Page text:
The first Americans reached the New World as long as 40,000 years ago, more than three times earlier than previously realized, scientists reported Monday.
Until recently, scholars believed that a single group of humans trekked across a land bridge from Siberia about 11,500 years ago and gradually spread south across North and South America.
New discoveries and analytical technologies have pushed back the probable arrival of the first immigrants to at least 30,000 - and perhaps as long as 40,000 - years ago.
Based on linguistic evidence, experts also now distinguish four separate waves of colonization from Asia. Three took place before the last ice age, which peaked about 19,000 years ago. The fourth wave was the entry of the Eskimo-Aleut population about 5,000 years ago.
The early arrivals hung out in the sunny southern latitudes during the ice age, and some of them migrated back north after the Earth warmed up again, according to Johanna Nichols, an expert on native American languages at the University of California at Berkeley.
During the groups’ long wanderings, their original dozen languages split into more than 140 separate tongues, rather like ancient Latin gave birth to modern Italian, French, Spanish and Portuguese.
Based on the time it typically takes a new language family to develop, Nichols said, she was able to determine when the first speakers left Asia. According to her calculations, “the linguistic population of the New World is 40,000 years old,” she said at a convention of the American Association for the Advancement of Science.
Another recent development - discovery of the oldest known settlement in the Western Hemisphere - puts humans at Monte Verde, Chile, as long as 33,000 years ago, according to Tim Dillehay, chairman of the anthropology department at the University of Kentucky.
Dillehay said seven or eight “clearly human” artifacts were found at Monte Verde buried in a layer of soil that was dated by geochemical analysis.
If confirmed, these discoveries reveal that the peopling of the new world was not a one-time north-south migration, but a highly complex process.
“People didn’t move in Rand-McNally fashion from the Bering Straits to Tierra del Fuego,” Dillehay said.
The new knowledge of the origin and movements of prehistoric people rests in part on a new tool - analysis of hair.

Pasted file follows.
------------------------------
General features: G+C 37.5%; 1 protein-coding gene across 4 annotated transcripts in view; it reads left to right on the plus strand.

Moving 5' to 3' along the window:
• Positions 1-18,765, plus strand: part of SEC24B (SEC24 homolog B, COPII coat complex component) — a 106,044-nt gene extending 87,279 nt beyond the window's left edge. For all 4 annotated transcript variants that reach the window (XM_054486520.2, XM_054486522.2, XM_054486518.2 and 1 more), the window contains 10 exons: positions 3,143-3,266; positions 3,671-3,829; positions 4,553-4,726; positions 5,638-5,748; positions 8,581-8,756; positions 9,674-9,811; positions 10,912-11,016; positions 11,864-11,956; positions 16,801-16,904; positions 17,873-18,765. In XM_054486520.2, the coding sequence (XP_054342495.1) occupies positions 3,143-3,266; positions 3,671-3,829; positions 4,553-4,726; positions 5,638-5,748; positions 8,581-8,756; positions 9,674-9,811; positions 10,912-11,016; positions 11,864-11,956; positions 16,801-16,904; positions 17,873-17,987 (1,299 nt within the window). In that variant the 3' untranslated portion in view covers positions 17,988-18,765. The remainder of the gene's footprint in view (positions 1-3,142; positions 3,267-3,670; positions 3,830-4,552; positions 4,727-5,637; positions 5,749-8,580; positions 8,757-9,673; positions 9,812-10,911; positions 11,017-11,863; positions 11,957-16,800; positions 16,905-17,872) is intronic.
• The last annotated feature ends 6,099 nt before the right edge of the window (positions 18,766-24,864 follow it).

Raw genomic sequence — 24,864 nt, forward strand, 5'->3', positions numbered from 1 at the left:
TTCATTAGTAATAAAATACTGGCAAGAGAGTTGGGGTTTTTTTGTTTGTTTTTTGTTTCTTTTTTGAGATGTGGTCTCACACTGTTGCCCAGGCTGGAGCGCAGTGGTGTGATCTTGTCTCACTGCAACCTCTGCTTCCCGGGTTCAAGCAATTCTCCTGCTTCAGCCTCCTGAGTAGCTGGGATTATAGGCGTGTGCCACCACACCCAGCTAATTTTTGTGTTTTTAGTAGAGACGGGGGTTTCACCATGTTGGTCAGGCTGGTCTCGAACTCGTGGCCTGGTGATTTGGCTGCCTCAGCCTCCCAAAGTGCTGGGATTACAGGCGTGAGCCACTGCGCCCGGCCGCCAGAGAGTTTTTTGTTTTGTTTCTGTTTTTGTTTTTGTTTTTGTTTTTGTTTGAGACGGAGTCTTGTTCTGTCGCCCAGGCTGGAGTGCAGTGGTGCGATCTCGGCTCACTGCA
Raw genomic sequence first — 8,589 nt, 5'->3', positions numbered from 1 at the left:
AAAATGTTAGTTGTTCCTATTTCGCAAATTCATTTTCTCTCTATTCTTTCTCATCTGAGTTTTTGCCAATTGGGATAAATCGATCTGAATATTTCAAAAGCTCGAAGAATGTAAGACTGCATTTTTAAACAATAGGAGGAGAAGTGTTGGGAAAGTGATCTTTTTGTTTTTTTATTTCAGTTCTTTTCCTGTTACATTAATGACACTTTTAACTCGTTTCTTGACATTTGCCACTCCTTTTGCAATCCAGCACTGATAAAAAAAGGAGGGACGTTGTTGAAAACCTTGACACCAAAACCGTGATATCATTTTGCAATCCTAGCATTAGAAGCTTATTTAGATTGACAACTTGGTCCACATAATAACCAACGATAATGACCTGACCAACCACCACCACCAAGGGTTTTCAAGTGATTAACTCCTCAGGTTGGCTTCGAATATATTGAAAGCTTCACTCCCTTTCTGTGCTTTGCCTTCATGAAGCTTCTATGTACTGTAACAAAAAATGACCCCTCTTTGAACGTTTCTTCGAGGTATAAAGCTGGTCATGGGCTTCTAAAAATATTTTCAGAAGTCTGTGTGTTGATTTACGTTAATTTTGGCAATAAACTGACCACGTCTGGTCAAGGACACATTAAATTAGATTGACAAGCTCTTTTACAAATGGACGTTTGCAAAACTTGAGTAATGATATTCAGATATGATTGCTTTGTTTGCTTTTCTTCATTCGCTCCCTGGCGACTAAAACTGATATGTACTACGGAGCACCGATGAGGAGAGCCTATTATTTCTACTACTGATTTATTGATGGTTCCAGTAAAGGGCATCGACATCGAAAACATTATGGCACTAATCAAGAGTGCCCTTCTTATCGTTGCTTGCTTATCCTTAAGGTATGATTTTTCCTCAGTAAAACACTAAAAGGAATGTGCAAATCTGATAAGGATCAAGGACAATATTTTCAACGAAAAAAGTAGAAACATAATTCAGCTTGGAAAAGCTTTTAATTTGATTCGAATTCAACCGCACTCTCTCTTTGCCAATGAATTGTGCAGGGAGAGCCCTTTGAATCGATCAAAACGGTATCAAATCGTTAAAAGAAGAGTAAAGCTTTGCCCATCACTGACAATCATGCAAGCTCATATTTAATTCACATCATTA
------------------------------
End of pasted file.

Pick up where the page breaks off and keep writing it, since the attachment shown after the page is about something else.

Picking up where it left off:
Robson Bonnichsen, director of the Center for the Study of the First Americans at Oregon State University in Corvallis, explained that human hair resists decay and can be preserved over thousands of years. It contains carbon, which can be accurately dated, and DNA, which can be analyzed for its genes.
Bonnichsen is studying some 9,400-year-old sheep hair found in Nevada, in preparation for analyzing human hairs recovered from an early-American site in Montana. Fortunately for researchers, hair is not protected by laws restricting scientific experiments on bones claimed by Native Americans.
Native American objections, on religious and cultural grounds, have blocked further study of ancient human skeletons recently discovered in Nevada and Washington state. Some observers thought the two skeletons must have belonged to Caucasians who arrived in the new world before the ancestors of modern American Indians.
But Dennis Stanford, chairman of the anthropology department at the Smithsonian Institution in Washington, D.C., said the skeletons appeared to be “significantly different” from any modern population.
“They may have come from an original population in Asia, out of which many groups, including Europeans, developed,” Stanford said.
In view of these developments, some controversial early American settlements in Pennsylvania, Virginia and elsewhere may be re-examined.
Some experts had put these finds at older than 11,500 years, but their conjectures were dismissed as impossible under the previous timeline for the colonization of the new world.
xxxx ROOTS OF DISCOVERY Hair is becoming a powerful tool for unraveling mysteries of the ancient past. By sifting DNA from individual strands of hair from the dust and rubble at archaeological sites, scientists can make the first firm connections between genetic identities and the times and places where ancient animals and people lived.